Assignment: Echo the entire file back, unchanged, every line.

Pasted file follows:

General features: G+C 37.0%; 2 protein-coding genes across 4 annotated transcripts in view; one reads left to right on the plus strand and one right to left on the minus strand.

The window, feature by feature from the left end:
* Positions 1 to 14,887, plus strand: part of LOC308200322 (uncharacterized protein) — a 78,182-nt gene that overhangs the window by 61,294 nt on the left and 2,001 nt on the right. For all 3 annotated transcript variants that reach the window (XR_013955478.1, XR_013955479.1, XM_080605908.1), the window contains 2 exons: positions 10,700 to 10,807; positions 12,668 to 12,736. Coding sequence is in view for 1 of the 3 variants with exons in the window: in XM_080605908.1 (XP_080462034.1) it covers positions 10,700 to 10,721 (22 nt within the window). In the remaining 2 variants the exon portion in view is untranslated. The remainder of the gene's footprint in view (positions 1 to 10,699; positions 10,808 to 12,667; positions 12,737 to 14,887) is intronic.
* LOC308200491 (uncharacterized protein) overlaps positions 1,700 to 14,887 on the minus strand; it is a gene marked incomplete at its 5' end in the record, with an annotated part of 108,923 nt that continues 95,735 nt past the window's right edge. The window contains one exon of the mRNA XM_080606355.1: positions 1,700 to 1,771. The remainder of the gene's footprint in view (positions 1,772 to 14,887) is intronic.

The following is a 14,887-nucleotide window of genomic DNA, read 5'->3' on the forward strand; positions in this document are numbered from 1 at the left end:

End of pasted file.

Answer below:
General features: G+C 37.0%; 2 protein-coding genes across 4 annotated transcripts in view; one reads left to right on the plus strand and one right to left on the minus strand.

The window, feature by feature from the left end:
* Positions 1 to 14,887, plus strand: part of LOC308200322 (uncharacterized protein) — a 78,182-nt gene that overhangs the window by 61,294 nt on the left and 2,001 nt on the right. For all 3 annotated transcript variants that reach the window (XR_013955478.1, XR_013955479.1, XM_080605908.1), the window contains 2 exons: positions 10,700 to 10,807; positions 12,668 to 12,736. Coding sequence is in view for 1 of the 3 variants with exons in the window: in XM_080605908.1 (XP_080462034.1) it covers positions 10,700 to 10,721 (22 nt within the window). In the remaining 2 variants the exon portion in view is untranslated. The remainder of the gene's footprint in view (positions 1 to 10,699; positions 10,808 to 12,667; positions 12,737 to 14,887) is intronic.
* LOC308200491 (uncharacterized protein) overlaps positions 1,700 to 14,887 on the minus strand; it is a gene marked incomplete at its 5' end in the record, with an annotated part of 108,923 nt that continues 95,735 nt past the window's right edge. The window contains one exon of the mRNA XM_080606355.1: positions 1,700 to 1,771. The remainder of the gene's footprint in view (positions 1,772 to 14,887) is intronic.

The following is a 14,887-nucleotide window of genomic DNA, read 5'->3' on the forward strand; positions in this document are numbered from 1 at the left end: